Village Is At ‘Critical Crossroads’ Re: Keeping The Park Forest Health Department Open

Dr. Alice Racher, Christine Blue, Neena 'Bonnie' Longley, Lois Coxworth-Gallagher
Former directors of the Park Forest Health Department discuss the services and challenges of running the department at a June 2012 celebration of the 60th anniversary of the department. Seated are Dr. Alice Racher, Christine Blue, Neena ‘Bonnie’ Longley, Lois Coxworth-Gallagher.
(Photo: Gary Kopycinski)

Park Forest, IL-(ENEWSPF)- The Village of Park Forest is at a “critical crossroads with continued Health Department services,” according to Village Manager Tom Mick. The Manager wrote this in a January 18, 2018 memo attached to an agenda briefing for a meeting set for January 29 at 6 p.m.

The agenda for the Monday meeting lists one item: “Discussion of Health Department Financials.” The memo from Village Manager Tom Mick cites a number of factors that seem to have contributed to lower revenues for the Health Department. The document mentions the following:

  • A decreasing trend in patient census counts has resulted in a prolonged downward trend in revenues; in particular, with Medicare funding.
  • Nationalized health care over the past several years has exponentially increased the public’s access to health care coverage. This has likely resulted in a larger portion of the public having several options at their disposal in addition to the Health
  • Privately-owned and operated home health care agencies are now commonplace. Such entities were practically nonexistent a decade ago.
  • Other services provided by Health Department Staff such as flu shots, have now been taken over by private vendors. This is especially true with advanced service levels and nurse practitioners at local CVS and Walgreens facilities.
  • Hospitals are very engaged in the business of home health services. This is especially true with the discharge of any patients from the hospital.

The Health Department has seen “a steady decrease in patient census figures over the past decade. While years ago the patient census level could be at, or above, 20 at any given time, these numbers have decreased by 50% to 60% over the past several of years,” with the preceding points among the causes.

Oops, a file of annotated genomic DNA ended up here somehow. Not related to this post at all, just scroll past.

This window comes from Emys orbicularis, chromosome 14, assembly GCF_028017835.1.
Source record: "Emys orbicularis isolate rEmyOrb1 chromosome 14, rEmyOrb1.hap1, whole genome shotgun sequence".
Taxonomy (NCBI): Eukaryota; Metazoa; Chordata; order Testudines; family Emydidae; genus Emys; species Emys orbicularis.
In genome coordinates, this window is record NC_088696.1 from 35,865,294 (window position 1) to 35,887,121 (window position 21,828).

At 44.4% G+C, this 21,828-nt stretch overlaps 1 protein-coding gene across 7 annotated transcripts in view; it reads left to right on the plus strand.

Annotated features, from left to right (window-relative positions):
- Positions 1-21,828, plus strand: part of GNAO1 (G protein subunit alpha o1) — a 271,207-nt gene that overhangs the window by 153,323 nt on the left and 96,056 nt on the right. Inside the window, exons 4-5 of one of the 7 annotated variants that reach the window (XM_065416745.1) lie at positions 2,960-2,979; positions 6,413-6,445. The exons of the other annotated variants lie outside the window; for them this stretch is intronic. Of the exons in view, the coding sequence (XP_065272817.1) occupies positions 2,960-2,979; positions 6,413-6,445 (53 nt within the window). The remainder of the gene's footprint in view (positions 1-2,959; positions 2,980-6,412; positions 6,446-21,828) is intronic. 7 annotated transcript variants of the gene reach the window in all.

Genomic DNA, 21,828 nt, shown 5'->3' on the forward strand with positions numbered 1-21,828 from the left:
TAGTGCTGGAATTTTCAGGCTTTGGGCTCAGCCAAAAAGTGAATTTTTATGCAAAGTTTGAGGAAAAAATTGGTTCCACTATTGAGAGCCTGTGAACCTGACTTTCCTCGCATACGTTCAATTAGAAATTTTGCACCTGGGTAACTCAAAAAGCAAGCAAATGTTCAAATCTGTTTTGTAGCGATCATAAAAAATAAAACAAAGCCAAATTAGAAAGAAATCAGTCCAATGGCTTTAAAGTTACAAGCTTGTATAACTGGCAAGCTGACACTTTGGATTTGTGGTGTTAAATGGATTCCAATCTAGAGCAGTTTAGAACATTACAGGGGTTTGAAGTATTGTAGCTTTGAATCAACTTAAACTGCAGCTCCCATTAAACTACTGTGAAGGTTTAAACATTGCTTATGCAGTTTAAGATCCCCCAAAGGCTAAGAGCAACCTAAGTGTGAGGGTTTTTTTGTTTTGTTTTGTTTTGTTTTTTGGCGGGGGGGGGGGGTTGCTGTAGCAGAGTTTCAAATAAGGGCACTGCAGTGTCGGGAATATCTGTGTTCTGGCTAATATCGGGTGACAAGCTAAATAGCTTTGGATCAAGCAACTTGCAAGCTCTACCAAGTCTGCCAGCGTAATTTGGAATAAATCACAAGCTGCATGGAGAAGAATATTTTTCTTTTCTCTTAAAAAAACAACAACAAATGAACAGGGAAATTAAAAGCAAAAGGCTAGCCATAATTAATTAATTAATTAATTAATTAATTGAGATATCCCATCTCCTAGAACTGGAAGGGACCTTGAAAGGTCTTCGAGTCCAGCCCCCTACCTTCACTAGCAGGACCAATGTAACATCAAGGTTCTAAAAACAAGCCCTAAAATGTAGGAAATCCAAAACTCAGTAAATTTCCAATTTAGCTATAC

The bottom line, however, is an ever-increasing bottom line for taxpayers, with the Health Department seeing a growing reliance on property taxes for operations:

As the tax support has increased over the past several years, Staff has made several cuts to the budget for the Health Department. These efforts have included not replacing Health Department personnel that transition from the department. This can be seen in the staffing levels being reduced from 9.5 in FY 2004/2005 to 9.0 in 2005/06, 8.5 in 2006/07 and 7.0 in 2017/18. Along these same lines, the overall departmental budget has been cut from $1,024,508 in FY 2016/17 to $854,595 in 2017/18. Unfortunately, continued deterioration of revenues could likely see property tax support between $600,000 to $700,000 at the end of the current fiscal year.

The Health Department is seen as part of “non-core services” provided by the Village, i.e. services “that the general public might not readily expect from the municipality. In Park Forest, these include Health Department/nursing services, the housing authority and perhaps even leisure amenities such as the Tennis & Health Club, Freedom Hall and the Aqua Center.”

All non-core services minus the Health Department require around $570,000 support from property taxes.

This means the Health Department needs more property tax support than all other non-core services combined.

“All of the above leads to my belief as the Village Manager that the Village is at a critical crossroads with continued Health Department services,” Mr. Mick concludes in his memo to the Village Board. “The continued direction of decreasing patient censuses and dwindling revenues are not sustainable. Tax support of $600,000 to $700,000 is not fiscally responsible given the Village’s limited tax base.”

This item is scheduled for discussion, not action, at Monday’s Special Rules Meeting in Village Hall.

The meeting begins at 6:00 p.m.

Health Department Special Rules Agenda for January 29, 2018 by GaryKopycinski on Scribd

2 thoughts on “Village Is At ‘Critical Crossroads’ Re: Keeping The Park Forest Health Department Open”

  1. Yes, for-profit organizations are excellent at providing that which is most profitable for them (flu shots) and leaving whatever is *unprofitable* to national and local governments. And Park Forest’s NursesPlus.

    As to… “Hospitals are very engaged in the business of home health services. This is especially true with the discharge of any patients from the hospital.” In my very recent case, this certainly was NOT, despite the proliferation of wound care clinics.

    Which is how I ended up at NursesPlus, for home wound care, after post-surgery complications. I am quite happy to be able to pay out-of-pocket for this service.

    Whatever or whenever the final outcome, let’s not fool ourselves into thinking that the “private sector” will provide something “better” for PF residents and the surrounding areas that our NursesPlus has been ably serving for 60+ years.

    Reply

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